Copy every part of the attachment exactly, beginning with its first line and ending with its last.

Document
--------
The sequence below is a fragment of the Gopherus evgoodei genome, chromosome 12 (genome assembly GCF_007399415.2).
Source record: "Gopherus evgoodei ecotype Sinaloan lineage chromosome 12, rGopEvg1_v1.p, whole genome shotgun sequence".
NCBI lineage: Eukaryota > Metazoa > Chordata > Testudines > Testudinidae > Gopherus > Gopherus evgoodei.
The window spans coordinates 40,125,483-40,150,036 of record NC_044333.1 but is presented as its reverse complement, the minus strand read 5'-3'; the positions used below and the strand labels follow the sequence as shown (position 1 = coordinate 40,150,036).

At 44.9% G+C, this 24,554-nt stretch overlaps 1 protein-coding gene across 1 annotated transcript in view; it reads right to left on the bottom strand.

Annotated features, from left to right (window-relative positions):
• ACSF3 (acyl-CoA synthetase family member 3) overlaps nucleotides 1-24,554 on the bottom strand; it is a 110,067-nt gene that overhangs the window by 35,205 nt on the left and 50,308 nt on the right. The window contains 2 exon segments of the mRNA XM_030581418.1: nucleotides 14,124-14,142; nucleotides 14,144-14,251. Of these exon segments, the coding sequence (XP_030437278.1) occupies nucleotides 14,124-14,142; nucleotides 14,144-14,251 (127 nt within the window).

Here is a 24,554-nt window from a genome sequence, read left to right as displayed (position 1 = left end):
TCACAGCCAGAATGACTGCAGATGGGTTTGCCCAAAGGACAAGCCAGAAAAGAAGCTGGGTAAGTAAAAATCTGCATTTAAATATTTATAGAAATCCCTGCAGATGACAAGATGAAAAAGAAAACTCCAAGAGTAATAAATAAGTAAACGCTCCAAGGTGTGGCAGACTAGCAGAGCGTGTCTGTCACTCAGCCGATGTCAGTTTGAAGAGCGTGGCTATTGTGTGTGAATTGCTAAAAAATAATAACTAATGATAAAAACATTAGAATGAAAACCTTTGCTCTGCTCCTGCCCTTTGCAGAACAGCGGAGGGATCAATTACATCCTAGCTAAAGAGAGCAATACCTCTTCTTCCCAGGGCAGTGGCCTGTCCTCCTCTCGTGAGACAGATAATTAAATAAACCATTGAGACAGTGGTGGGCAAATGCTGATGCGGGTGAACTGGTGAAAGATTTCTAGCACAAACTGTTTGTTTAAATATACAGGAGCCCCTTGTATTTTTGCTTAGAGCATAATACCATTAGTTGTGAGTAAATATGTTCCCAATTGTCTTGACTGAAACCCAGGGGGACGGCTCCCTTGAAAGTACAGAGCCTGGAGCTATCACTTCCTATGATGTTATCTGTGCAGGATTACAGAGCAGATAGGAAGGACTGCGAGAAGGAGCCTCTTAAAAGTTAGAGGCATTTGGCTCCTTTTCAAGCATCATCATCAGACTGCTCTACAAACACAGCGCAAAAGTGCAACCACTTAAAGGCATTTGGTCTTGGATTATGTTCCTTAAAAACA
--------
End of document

The sequence below is a fragment of the Gopherus evgoodei genome, chromosome 12 (genome assembly GCF_007399415.2).
Source record: "Gopherus evgoodei ecotype Sinaloan lineage chromosome 12, rGopEvg1_v1.p, whole genome shotgun sequence".
NCBI lineage: Eukaryota > Metazoa > Chordata > Testudines > Testudinidae > Gopherus > Gopherus evgoodei.
The window spans coordinates 40,125,483-40,150,036 of record NC_044333.1 but is presented as its reverse complement, the minus strand read 5'-3'; the positions used below and the strand labels follow the sequence as shown (position 1 = coordinate 40,150,036).

At 44.9% G+C, this 24,554-nt stretch overlaps 1 protein-coding gene across 1 annotated transcript in view; it reads right to left on the bottom strand.

Annotated features, from left to right (window-relative positions):
• ACSF3 (acyl-CoA synthetase family member 3) overlaps nucleotides 1-24,554 on the bottom strand; it is a 110,067-nt gene that overhangs the window by 35,205 nt on the left and 50,308 nt on the right. The window contains 2 exon segments of the mRNA XM_030581418.1: nucleotides 14,124-14,142; nucleotides 14,144-14,251. Of these exon segments, the coding sequence (XP_030437278.1) occupies nucleotides 14,124-14,142; nucleotides 14,144-14,251 (127 nt within the window).

Here is a 24,554-nt window from a genome sequence, read left to right as displayed (position 1 = left end):
TCACAGCCAGAATGACTGCAGATGGGTTTGCCCAAAGGACAAGCCAGAAAAGAAGCTGGGTAAGTAAAAATCTGCATTTAAATATTTATAGAAATCCCTGCAGATGACAAGATGAAAAAGAAAACTCCAAGAGTAATAAATAAGTAAACGCTCCAAGGTGTGGCAGACTAGCAGAGCGTGTCTGTCACTCAGCCGATGTCAGTTTGAAGAGCGTGGCTATTGTGTGTGAATTGCTAAAAAATAATAACTAATGATAAAAACATTAGAATGAAAACCTTTGCTCTGCTCCTGCCCTTTGCAGAACAGCGGAGGGATCAATTACATCCTAGCTAAAGAGAGCAATACCTCTTCTTCCCAGGGCAGTGGCCTGTCCTCCTCTCGTGAGACAGATAATTAAATAAACCATTGAGACAGTGGTGGGCAAATGCTGATGCGGGTGAACTGGTGAAAGATTTCTAGCACAAACTGTTTGTTTAAATATACAGGAGCCCCTTGTATTTTTGCTTAGAGCATAATACCATTAGTTGTGAGTAAATATGTTCCCAATTGTCTTGACTGAAACCCAGGGGGACGGCTCCCTTGAAAGTACAGAGCCTGGAGCTATCACTTCCTATGATGTTATCTGTGCAGGATTACAGAGCAGATAGGAAGGACTGCGAGAAGGAGCCTCTTAAAAGTTAGAGGCATTTGGCTCCTTTTCAAGCATCATCATCAGACTGCTCTACAAACACAGCGCAAAAGTGCAACCACTTAAAGGCATTTGGTCTTGGATTATGTTCCTTAAAAACA